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Travel chaos in Hong Kong as protesters disrupt air and rail services

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Travel chaos in Hong Kong as protesters disrupt air and rail services
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Hundreds of protesters gathered outside Hong Kong's international airport on Sunday as pro-democracy protests showed no signs of abating.

The demonstrators are determined to carry on their campaign despite increasingly violent confrontations with police and warnings from Beijing.

"Dangerous? Everyone who is out today are prepared to be arrested," said a 15-year-old protester. "But 'dangerous' is not an excuse, we should not ignore what is happening because we think it is 'dangerous' and let Hong Kong fall."

By disrupting air and train services the protesters once again focused international attention on their actions. Police said the gathering was illegal and warned of a "dispersal operation."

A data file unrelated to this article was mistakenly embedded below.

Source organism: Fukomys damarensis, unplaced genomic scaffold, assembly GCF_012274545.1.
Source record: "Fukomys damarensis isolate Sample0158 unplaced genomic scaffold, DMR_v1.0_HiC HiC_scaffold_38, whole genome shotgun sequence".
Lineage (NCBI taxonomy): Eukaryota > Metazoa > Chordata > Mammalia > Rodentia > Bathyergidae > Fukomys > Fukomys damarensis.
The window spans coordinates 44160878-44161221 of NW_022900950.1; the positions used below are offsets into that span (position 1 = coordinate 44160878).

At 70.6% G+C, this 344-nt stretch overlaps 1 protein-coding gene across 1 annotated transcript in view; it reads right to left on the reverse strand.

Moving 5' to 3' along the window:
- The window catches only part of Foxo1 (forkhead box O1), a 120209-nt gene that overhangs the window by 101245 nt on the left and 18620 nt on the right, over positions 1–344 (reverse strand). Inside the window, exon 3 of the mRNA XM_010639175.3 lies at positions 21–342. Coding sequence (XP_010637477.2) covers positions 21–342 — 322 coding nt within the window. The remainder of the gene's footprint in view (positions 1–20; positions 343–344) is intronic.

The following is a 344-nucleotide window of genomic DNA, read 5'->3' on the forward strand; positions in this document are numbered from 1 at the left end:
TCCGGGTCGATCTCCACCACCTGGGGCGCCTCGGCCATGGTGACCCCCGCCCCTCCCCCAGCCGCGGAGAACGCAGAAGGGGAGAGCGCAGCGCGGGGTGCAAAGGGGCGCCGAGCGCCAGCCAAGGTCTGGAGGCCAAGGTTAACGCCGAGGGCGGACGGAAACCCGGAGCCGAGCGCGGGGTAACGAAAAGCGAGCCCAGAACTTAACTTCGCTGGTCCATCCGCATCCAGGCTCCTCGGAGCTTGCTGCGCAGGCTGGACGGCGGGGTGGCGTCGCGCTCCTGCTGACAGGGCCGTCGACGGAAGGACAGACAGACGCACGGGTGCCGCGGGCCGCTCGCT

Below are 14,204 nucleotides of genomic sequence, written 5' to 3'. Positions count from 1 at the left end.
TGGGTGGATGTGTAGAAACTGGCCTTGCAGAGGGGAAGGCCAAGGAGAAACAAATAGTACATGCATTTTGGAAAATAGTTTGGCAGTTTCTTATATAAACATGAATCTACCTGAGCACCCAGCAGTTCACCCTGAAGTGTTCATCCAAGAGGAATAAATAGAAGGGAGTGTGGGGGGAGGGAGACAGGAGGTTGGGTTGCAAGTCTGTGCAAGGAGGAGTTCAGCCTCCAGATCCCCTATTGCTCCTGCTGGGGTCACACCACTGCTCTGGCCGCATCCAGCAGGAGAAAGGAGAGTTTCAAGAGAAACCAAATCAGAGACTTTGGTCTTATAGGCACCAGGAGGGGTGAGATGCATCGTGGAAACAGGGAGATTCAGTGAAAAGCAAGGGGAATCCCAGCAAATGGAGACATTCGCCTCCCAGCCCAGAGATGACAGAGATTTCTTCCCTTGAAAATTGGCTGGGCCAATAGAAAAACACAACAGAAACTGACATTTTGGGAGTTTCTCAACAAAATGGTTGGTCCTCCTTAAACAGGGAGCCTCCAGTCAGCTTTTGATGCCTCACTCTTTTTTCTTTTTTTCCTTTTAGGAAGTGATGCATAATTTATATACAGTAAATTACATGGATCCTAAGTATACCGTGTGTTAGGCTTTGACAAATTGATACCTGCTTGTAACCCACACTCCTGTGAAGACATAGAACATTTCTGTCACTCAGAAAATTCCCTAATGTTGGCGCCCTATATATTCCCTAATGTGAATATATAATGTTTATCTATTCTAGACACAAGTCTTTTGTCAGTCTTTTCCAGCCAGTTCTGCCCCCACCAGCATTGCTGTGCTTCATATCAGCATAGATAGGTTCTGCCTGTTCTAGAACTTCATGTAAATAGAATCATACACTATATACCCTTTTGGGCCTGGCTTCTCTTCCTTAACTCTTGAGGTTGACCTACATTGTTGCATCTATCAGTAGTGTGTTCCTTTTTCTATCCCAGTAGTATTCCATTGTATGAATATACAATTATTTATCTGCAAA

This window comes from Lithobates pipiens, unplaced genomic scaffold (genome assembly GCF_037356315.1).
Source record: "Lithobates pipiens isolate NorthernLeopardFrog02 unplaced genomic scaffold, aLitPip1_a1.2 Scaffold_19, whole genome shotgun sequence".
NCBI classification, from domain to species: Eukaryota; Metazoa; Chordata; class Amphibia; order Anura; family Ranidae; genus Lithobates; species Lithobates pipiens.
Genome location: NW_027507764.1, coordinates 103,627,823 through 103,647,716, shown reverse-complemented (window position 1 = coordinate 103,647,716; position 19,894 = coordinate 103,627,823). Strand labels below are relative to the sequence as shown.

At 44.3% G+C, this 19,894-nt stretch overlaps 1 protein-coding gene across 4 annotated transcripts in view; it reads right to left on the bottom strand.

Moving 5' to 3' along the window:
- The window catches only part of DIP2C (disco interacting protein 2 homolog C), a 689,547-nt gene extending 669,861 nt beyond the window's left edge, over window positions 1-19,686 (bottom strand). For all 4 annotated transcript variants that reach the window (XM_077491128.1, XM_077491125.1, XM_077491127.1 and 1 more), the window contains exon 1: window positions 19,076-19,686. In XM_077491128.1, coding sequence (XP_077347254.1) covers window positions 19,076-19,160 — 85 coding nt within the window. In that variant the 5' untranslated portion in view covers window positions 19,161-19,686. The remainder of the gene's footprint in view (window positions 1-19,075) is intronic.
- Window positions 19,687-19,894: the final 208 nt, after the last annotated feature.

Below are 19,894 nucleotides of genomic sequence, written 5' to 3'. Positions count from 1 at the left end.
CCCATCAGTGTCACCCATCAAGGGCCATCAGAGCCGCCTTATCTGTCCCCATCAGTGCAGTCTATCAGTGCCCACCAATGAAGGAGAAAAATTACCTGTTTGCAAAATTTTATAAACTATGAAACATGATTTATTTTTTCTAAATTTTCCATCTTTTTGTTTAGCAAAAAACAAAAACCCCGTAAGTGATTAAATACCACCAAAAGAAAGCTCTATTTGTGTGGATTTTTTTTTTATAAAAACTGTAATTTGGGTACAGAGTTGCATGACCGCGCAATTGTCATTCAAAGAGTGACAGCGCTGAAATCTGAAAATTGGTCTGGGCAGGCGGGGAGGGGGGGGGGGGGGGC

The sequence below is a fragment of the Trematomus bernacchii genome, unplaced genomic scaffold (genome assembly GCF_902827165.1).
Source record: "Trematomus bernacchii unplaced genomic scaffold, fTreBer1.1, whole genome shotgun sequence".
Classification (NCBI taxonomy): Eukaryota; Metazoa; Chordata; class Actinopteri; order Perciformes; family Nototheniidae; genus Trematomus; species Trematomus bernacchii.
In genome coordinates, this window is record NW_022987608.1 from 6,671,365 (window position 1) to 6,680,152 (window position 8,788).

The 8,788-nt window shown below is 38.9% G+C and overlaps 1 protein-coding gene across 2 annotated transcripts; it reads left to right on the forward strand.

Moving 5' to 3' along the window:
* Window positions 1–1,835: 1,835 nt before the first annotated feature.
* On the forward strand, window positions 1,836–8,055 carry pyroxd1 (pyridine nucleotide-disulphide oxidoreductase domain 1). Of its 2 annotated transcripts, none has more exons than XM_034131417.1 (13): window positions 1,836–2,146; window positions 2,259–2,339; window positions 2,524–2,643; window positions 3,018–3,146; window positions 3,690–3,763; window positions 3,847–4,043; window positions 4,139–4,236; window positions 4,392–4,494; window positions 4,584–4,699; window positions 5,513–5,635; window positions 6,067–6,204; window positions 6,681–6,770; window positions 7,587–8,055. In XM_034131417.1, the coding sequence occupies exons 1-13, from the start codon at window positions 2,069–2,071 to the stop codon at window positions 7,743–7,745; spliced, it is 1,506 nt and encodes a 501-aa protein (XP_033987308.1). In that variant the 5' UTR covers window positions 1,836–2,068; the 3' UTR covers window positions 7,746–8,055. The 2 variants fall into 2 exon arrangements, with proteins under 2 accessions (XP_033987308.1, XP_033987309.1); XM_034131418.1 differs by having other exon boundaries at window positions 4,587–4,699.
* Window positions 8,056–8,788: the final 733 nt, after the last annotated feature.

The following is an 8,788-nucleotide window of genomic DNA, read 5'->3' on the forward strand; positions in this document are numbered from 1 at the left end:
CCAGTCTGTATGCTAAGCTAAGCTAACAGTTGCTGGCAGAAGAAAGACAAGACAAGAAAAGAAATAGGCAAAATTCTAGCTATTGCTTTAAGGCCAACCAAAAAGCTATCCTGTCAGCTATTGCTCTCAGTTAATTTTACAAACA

Appeal to Britain

Hundreds of people also massed outside the British Consulate waving British flags and chanting.

Some called for Britain to stand with them while others called for the UK to give full citizenship rights to Hong Kong citizens born before the 1997 handover of the territory to China.

The protest came after police and demonstrators clashed overnight in some of the most intense violence since the unrest started over three months ago.

Thousands gathered in Hong Kong's metro system after marching in defiance of a ban. Protesters set fire to barricades and threw petrol bombs.

Police responded with tear gas, rubber bullets and water cannon.